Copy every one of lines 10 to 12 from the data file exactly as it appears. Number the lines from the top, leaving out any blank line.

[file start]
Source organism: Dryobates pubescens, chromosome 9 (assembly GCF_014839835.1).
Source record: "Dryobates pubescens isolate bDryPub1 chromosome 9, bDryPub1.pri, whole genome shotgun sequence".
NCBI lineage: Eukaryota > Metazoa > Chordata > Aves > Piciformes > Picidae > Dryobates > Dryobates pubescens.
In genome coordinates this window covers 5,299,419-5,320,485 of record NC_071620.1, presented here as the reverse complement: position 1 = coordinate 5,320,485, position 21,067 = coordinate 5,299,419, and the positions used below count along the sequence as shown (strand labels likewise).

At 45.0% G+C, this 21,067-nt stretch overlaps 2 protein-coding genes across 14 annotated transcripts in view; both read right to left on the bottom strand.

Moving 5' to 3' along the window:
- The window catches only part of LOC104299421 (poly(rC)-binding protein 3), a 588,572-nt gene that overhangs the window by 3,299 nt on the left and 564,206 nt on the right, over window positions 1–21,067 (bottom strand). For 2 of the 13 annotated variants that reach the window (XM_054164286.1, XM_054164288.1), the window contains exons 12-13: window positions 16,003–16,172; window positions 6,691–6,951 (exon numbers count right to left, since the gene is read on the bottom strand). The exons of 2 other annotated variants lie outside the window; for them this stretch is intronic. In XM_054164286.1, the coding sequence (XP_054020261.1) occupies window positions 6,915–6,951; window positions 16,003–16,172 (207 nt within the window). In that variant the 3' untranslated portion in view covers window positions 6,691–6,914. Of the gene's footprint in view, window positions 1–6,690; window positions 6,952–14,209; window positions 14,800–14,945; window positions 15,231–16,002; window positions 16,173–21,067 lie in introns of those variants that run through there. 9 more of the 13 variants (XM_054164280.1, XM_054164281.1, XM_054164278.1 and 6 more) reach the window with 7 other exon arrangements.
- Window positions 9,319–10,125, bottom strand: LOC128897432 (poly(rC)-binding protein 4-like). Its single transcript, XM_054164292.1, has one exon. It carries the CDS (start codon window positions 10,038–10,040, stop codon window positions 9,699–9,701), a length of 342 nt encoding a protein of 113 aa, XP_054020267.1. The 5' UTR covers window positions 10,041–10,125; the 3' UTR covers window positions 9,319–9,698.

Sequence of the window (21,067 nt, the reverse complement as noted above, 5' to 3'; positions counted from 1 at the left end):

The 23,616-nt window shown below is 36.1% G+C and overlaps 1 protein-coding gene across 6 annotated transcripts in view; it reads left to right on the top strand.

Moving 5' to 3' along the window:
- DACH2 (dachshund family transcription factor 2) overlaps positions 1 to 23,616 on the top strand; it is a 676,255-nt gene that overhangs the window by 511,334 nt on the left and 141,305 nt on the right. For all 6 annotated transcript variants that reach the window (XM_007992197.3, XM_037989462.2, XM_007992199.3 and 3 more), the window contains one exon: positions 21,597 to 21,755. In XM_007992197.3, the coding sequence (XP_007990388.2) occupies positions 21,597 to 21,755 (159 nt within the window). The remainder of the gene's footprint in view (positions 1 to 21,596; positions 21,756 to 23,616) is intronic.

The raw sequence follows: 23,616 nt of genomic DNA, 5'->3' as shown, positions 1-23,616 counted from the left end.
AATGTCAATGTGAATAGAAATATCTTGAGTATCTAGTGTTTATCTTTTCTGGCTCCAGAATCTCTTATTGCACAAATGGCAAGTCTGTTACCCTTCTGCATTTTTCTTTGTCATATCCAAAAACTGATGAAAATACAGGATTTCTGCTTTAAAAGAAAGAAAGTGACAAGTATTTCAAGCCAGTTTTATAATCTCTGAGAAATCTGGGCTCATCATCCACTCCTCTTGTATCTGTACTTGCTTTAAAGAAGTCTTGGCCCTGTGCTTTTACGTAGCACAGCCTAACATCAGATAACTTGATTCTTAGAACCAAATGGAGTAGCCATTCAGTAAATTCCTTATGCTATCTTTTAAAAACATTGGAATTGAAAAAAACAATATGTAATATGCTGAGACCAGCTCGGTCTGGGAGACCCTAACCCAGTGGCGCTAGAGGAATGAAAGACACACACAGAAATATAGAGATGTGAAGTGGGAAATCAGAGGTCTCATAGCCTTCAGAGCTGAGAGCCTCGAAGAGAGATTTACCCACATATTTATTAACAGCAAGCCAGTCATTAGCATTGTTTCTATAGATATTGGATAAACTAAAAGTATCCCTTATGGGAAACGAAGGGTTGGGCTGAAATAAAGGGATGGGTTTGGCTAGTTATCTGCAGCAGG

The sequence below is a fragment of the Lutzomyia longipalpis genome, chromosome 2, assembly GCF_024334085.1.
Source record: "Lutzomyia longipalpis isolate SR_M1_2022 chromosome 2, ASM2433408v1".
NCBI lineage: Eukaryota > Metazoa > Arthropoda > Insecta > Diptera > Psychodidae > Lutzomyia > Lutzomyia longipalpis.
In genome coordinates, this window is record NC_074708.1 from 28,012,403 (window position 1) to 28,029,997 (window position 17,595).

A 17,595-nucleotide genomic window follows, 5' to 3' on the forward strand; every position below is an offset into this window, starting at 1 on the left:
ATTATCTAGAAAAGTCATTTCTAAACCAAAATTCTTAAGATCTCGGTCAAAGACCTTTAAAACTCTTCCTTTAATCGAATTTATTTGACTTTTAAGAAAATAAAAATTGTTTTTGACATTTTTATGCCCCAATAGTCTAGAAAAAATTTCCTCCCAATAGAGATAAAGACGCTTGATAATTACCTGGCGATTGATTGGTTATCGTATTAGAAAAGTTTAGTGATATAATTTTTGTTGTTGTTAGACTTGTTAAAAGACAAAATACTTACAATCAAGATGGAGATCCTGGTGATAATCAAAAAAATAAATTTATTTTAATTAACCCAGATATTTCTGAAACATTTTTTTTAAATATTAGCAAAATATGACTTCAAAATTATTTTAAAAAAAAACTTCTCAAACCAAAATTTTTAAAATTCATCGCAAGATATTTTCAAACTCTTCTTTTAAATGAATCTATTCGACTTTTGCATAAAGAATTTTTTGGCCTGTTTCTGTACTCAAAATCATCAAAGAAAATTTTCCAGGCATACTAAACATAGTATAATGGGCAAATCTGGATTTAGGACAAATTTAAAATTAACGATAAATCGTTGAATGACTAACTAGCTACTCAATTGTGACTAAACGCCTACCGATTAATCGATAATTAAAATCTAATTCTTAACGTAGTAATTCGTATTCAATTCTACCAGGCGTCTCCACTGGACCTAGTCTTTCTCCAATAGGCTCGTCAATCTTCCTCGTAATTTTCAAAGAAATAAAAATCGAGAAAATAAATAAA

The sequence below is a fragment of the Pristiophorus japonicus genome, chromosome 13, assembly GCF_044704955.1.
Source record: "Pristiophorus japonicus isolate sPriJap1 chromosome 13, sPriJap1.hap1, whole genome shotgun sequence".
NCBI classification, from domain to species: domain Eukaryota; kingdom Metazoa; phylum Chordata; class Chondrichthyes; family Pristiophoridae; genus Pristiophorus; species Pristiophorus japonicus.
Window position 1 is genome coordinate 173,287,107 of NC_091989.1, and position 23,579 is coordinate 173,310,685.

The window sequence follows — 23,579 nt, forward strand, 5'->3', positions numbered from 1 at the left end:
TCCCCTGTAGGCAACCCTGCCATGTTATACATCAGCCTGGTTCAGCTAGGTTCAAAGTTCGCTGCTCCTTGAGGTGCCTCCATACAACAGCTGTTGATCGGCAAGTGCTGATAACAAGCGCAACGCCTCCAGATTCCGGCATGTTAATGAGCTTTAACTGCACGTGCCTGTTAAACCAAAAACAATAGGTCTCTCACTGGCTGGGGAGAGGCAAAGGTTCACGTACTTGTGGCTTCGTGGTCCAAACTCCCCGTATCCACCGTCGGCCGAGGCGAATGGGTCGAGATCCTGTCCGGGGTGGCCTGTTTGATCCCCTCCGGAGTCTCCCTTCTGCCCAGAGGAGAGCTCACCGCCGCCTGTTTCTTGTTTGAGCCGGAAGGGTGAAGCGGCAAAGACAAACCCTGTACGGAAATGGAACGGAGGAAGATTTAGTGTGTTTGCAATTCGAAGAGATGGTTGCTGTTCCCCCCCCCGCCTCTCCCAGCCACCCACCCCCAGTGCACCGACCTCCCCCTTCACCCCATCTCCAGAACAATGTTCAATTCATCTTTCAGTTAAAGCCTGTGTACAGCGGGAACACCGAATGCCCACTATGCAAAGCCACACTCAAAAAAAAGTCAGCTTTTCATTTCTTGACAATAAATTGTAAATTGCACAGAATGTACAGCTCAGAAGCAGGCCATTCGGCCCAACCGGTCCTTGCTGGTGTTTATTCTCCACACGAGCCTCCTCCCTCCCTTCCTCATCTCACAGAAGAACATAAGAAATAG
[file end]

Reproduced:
The 23,616-nt window shown below is 36.1% G+C and overlaps 1 protein-coding gene across 6 annotated transcripts in view; it reads left to right on the top strand.

Moving 5' to 3' along the window:
- DACH2 (dachshund family transcription factor 2) overlaps positions 1 to 23,616 on the top strand; it is a 676,255-nt gene that overhangs the window by 511,334 nt on the left and 141,305 nt on the right. For all 6 annotated transcript variants that reach the window (XM_007992197.3, XM_037989462.2, XM_007992199.3 and 3 more), the window contains one exon: positions 21,597 to 21,755. In XM_007992197.3, the coding sequence (XP_007990388.2) occupies positions 21,597 to 21,755 (159 nt within the window). The remainder of the gene's footprint in view (positions 1 to 21,596; positions 21,756 to 23,616) is intronic.